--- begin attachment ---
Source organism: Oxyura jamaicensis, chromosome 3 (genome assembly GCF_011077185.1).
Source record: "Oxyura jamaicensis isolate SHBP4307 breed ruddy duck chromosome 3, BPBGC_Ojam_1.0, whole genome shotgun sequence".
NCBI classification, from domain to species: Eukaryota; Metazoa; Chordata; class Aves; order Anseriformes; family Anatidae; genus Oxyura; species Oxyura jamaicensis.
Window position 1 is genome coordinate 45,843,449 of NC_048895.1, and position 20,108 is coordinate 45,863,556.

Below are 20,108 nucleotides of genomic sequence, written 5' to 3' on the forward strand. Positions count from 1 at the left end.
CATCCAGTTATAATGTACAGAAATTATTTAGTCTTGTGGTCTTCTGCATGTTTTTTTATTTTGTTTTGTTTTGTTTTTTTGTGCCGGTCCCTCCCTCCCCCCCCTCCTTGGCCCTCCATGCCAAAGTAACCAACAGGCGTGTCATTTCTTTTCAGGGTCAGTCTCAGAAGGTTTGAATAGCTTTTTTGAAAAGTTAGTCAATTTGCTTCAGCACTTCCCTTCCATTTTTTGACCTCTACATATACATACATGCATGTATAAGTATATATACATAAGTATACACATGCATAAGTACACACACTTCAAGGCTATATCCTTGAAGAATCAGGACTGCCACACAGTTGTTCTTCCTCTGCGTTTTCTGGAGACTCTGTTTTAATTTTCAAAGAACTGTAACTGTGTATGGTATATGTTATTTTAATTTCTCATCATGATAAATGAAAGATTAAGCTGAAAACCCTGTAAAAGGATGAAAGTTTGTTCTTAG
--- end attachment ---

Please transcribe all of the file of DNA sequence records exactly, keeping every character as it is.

Source organism: Oxyura jamaicensis, chromosome 3 (genome assembly GCF_011077185.1).
Source record: "Oxyura jamaicensis isolate SHBP4307 breed ruddy duck chromosome 3, BPBGC_Ojam_1.0, whole genome shotgun sequence".
NCBI classification, from domain to species: Eukaryota; Metazoa; Chordata; class Aves; order Anseriformes; family Anatidae; genus Oxyura; species Oxyura jamaicensis.
Window position 1 is genome coordinate 45,843,449 of NC_048895.1, and position 20,108 is coordinate 45,863,556.

Below are 20,108 nucleotides of genomic sequence, written 5' to 3' on the forward strand. Positions count from 1 at the left end.
CATCCAGTTATAATGTACAGAAATTATTTAGTCTTGTGGTCTTCTGCATGTTTTTTTATTTTGTTTTGTTTTGTTTTTTTGTGCCGGTCCCTCCCTCCCCCCCCTCCTTGGCCCTCCATGCCAAAGTAACCAACAGGCGTGTCATTTCTTTTCAGGGTCAGTCTCAGAAGGTTTGAATAGCTTTTTTGAAAAGTTAGTCAATTTGCTTCAGCACTTCCCTTCCATTTTTTGACCTCTACATATACATACATGCATGTATAAGTATATATACATAAGTATACACATGCATAAGTACACACACTTCAAGGCTATATCCTTGAAGAATCAGGACTGCCACACAGTTGTTCTTCCTCTGCGTTTTCTGGAGACTCTGTTTTAATTTTCAAAGAACTGTAACTGTGTATGGTATATGTTATTTTAATTTCTCATCATGATAAATGAAAGATTAAGCTGAAAACCCTGTAAAAGGATGAAAGTTTGTTCTTAG